Sadie River, Kachemak Bay

Sadie River, Kachemak Bay

by | Sep 27, 2022

Sadie River starts on the western flank of the Kenai Mountains at an elevation of about 3,200 feet (975 m) and flows generally west-northwest for 6 miles (10 km) through Kachemak Bay State Park to the head of Sadie Cove, about 14.5 miles (23 km) south-southeast of Homer and 13 miles (20 km) east-northeast of Seldovia, Alaska. Sadie Cove is on the southeast shore of Kachemak Bay and was named in 1880 by William H. Dall of the U.S. Coast and Geodetic Survey for Sarah ‘Sadie’ Eldred, who was the wife of Marcus Baker. The Sadie River watershed comprises rocks of the McHugh Complex which in this area is represented by blocks of massive conglomerate and greywacke that range up to several kilometers in thickness. The greywacke was originally formed by turbidities during the Early Jurassic to Early Cretaceous time, or 201 to 145 million years ago, based on radiolarian chert fragments. The turbidite deposits were lithified, metamorphosed, and eventually uplifted as part of the Chugach terrane, an accretionary composite of rock that dominates the southern coast of Alaska.

Marcus Baker was an American mathemetician, astronomer, explorer of Alaska, journalist, and newspaper editor. In 1872, he was hired by William H. Dall to be the astronomer on an expedition to Alaska on the survey cutter Yukon, where he collected navigational, topographical, and hydrographical data. Alaska at this time was considered an unexplored wilderness of ice and fog. He would continue to go with Dall to Alaska every year until 1888 when he co-founded the National Geographic Society and was one of the first editors of the National Geographic Magazine. He was one of the 15 original signers of the articles of incorporation for the National Geographic Society in 1888. Baker was well known for his work in geology and cartography. Much of his time was given to the completion and publication of the first comprehensive Dictionary of Alaskan Geo­graphic Names, which was issued in 1902, and on a discus­sion of the Northwest Boundary Surveys of the United States, 1857-1861. Mount Marcus Baker in the Chugach Range of southern Alaska is named after him.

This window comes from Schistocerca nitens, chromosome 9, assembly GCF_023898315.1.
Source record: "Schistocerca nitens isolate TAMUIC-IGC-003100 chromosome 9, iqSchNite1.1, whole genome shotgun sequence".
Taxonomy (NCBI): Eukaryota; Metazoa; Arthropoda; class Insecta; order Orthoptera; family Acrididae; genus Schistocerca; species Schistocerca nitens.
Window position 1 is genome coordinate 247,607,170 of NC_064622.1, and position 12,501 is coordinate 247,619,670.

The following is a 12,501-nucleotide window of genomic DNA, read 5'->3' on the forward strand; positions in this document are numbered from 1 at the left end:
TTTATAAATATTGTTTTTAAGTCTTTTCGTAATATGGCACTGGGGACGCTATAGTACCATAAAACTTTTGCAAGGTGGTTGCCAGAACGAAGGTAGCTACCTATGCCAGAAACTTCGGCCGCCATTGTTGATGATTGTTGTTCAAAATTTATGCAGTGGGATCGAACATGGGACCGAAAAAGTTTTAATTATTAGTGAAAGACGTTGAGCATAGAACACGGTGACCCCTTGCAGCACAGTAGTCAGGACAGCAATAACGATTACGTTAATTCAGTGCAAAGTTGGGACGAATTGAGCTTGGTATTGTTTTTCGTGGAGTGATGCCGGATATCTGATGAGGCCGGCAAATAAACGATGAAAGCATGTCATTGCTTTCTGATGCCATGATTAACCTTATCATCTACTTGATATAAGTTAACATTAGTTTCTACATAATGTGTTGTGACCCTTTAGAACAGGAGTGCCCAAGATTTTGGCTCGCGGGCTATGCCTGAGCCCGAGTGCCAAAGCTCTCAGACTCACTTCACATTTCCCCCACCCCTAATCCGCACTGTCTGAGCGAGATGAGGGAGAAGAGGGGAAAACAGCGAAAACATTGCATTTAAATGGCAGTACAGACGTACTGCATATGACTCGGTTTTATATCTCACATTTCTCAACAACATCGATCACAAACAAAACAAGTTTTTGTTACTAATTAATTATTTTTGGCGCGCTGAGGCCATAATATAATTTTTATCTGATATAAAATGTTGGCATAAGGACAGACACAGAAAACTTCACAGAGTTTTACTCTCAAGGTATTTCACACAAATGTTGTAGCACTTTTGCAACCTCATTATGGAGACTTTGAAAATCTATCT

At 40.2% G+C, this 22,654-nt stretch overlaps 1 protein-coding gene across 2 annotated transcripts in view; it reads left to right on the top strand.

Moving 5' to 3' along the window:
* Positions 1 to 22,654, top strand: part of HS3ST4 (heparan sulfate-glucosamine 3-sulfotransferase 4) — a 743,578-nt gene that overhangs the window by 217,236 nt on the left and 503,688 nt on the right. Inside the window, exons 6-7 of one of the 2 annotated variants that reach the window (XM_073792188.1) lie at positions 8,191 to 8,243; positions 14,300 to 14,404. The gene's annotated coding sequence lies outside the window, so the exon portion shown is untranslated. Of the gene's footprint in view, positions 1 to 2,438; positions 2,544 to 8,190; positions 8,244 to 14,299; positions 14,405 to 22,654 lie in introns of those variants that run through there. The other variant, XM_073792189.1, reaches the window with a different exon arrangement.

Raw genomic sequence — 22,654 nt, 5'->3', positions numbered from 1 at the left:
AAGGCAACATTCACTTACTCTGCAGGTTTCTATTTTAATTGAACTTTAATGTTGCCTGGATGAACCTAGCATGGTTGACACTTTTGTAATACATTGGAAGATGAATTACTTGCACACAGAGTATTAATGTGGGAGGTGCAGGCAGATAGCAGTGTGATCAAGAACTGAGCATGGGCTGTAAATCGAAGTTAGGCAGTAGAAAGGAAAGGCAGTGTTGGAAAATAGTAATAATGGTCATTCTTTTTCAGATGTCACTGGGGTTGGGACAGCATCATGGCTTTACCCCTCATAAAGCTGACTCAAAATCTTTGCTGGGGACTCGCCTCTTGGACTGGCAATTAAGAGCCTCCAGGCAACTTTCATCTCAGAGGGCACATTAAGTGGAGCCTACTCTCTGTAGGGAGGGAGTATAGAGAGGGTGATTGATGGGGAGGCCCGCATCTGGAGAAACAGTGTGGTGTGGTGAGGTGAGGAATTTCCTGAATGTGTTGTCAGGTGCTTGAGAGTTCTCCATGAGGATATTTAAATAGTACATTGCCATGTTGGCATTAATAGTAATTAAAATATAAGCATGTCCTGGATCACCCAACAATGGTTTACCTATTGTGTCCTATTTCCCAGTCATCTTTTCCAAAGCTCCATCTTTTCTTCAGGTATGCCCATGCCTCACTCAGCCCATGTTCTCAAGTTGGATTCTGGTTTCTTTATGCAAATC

The Sadie River estuary at the head of Sadie Cove was surveyed in the 1970s as part of a biological reconnaissance of lower Cook Inlet. The most common intertidal soft substrate biota included invertebrates such as gaper clams, Dungeness crabs, true seastars, and sunflower stars. Primary producers in this community included eelgrass, sea lettuce and sugar kelp. Adjacent to the estuary is Sadie Peak with a summit elevation of 4,320 feet (1,317 m) that dominates the southern skyline of Kachemak Bay in the Kachemak Bay State Park. The park includes 400,000 acres (161,874 ha) in and around Kachemak Bay and is the first legislatively designated state park in the Alaska State Parks system. The neighboring Kachemak Bay State Wilderness Park is the state’s only legislatively designated wilderness park. There is no road access to most areas of the park and visitors normally fly in or travel by boat from Homer. Read more here and here. Explore more of Sadie River here:

About the background graphic

This ‘warming stripe’ graphic is a visual representation of the change in global temperature from 1850 (top) to 2022 (bottom). Each stripe represents the average global temperature for one year. The average temperature from 1971-2000 is set as the boundary between blue and red. The color scale goes from -0.7°C to +0.7°C. The data are from the UK Met Office HadCRUT4.6 dataset. 

Credit: Professor Ed Hawkins (University of Reading). Click here for more information about the #warmingstripes.

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